• Under the final regulations, nonqualified deferred compensation could be subject to a limited offset ($5,000) for amounts owed by the employee to the service recipient, without such offset being considered an impermissible acceleration of payment. The proposed regulations expand this rule to permit offset, without regard to the amount of such offset, where the offset is reasonably determined to be necessary to comply with federal laws regarding debt collection.
  • Finally, the proposed regulations clarify that, in addition to the requirements existing under Section 457 of the Internal Revenue Code, the requirements of Section 409A will also apply to noncompliant plans maintained by nonprofit and governmental entities that are subject to Section 457(f) of the Code.

Alvarez & Marsal Taxand Says:
Although Section 409A of the Internal Revenue Code was passed almost 12 years ago, the law and regulations surrounding the statute continue to evolve. Please contact your A&M professional if you have any questions regarding the design or administration of your nonqualified deferred compensation plan, as violation of the applicable laws and/or regulations can lead to significant unanticipated tax liabilities.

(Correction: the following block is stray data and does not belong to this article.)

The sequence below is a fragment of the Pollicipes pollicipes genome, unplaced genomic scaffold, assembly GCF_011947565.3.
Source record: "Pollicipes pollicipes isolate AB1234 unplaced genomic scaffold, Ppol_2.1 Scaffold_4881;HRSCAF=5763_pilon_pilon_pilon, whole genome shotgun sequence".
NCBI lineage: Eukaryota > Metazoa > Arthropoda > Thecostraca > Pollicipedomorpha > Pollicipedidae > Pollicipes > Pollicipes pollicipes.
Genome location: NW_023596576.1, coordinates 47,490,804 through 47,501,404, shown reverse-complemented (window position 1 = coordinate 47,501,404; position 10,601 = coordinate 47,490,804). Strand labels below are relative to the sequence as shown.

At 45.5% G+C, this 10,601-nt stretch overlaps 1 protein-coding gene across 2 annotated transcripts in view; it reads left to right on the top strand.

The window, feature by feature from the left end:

Disclaimer
The information contained herein is of a general nature and based on authorities that are subject to change. Readers are reminded that they should not consider this publication to be a recommendation to undertake any tax position, nor consider the information contained herein to be complete. Before any item or treatment is reported or excluded from reporting on tax returns, financial statements or any other document, for any reason, readers should thoroughly evaluate their specific facts and circumstances, and obtain the advice and assistance of qualified tax advisers. The information reported in this publication may not continue to apply to a reader's situation as a result of changing laws and associated authoritative literature, and readers are reminded to consult with their tax or other professional advisers before determining if any information contained herein remains applicable to their facts and circumstances.

About Alvarez & Marsal Taxand
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Related Issues

IRS Restricts Informal Correction of 409A Document Failures

In the years since Section 409A of the Internal Revenue Code was first implemented, most practitioners have become comfortable with the idea that a document failure may be remedied outside the formal IRS correction programs without resulting in Section 409A tax penalties if the correction is made before the deferred compensation amount vests.